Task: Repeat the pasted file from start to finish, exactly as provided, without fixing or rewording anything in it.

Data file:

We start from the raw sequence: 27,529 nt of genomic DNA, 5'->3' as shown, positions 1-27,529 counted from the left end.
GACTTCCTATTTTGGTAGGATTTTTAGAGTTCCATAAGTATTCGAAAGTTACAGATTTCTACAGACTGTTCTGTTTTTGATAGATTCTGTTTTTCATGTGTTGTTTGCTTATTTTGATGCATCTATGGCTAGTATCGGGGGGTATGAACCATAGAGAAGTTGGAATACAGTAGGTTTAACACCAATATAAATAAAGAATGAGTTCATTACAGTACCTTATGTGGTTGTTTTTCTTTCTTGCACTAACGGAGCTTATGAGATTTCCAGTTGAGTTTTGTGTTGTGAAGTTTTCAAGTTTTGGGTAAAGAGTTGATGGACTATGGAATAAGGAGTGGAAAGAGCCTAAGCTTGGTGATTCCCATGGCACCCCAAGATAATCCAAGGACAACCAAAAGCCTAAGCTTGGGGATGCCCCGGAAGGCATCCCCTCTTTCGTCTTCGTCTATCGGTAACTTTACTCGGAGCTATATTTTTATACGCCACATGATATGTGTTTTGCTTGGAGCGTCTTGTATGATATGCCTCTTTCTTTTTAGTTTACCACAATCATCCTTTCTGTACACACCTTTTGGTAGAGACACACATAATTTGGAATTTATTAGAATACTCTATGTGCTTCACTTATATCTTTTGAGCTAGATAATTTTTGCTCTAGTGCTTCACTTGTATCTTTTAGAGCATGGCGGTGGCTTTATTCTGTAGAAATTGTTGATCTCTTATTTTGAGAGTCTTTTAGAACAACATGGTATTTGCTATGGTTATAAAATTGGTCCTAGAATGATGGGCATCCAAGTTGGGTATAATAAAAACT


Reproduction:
We start from the raw sequence: 27,529 nt of genomic DNA, 5'->3' as shown, positions 1-27,529 counted from the left end.
GACTTCCTATTTTGGTAGGATTTTTAGAGTTCCATAAGTATTCGAAAGTTACAGATTTCTACAGACTGTTCTGTTTTTGATAGATTCTGTTTTTCATGTGTTGTTTGCTTATTTTGATGCATCTATGGCTAGTATCGGGGGGTATGAACCATAGAGAAGTTGGAATACAGTAGGTTTAACACCAATATAAATAAAGAATGAGTTCATTACAGTACCTTATGTGGTTGTTTTTCTTTCTTGCACTAACGGAGCTTATGAGATTTCCAGTTGAGTTTTGTGTTGTGAAGTTTTCAAGTTTTGGGTAAAGAGTTGATGGACTATGGAATAAGGAGTGGAAAGAGCCTAAGCTTGGTGATTCCCATGGCACCCCAAGATAATCCAAGGACAACCAAAAGCCTAAGCTTGGGGATGCCCCGGAAGGCATCCCCTCTTTCGTCTTCGTCTATCGGTAACTTTACTCGGAGCTATATTTTTATACGCCACATGATATGTGTTTTGCTTGGAGCGTCTTGTATGATATGCCTCTTTCTTTTTAGTTTACCACAATCATCCTTTCTGTACACACCTTTTGGTAGAGACACACATAATTTGGAATTTATTAGAATACTCTATGTGCTTCACTTATATCTTTTGAGCTAGATAATTTTTGCTCTAGTGCTTCACTTGTATCTTTTAGAGCATGGCGGTGGCTTTATTCTGTAGAAATTGTTGATCTCTTATTTTGAGAGTCTTTTAGAACAACATGGTATTTGCTATGGTTATAAAATTGGTCCTAGAATGATGGGCATCCAAGTTGGGTATAATAAAAACT